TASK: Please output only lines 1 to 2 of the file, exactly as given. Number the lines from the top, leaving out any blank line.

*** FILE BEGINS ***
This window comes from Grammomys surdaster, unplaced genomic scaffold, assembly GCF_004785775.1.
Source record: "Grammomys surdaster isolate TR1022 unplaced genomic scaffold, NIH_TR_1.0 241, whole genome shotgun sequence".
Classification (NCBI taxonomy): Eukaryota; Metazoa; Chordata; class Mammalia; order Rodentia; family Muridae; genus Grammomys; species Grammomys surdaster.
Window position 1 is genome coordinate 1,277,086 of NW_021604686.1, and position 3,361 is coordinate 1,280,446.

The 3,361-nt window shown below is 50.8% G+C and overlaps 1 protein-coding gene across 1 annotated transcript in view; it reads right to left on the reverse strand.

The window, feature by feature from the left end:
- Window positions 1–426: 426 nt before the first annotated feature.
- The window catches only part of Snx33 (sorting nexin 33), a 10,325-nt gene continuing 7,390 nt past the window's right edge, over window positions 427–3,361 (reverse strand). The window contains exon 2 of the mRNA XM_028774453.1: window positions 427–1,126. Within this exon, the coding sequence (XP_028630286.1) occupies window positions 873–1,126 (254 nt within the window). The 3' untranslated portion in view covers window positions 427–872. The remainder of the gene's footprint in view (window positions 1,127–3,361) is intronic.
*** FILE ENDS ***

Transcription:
This window comes from Grammomys surdaster, unplaced genomic scaffold, assembly GCF_004785775.1.
Source record: "Grammomys surdaster isolate TR1022 unplaced genomic scaffold, NIH_TR_1.0 241, whole genome shotgun sequence".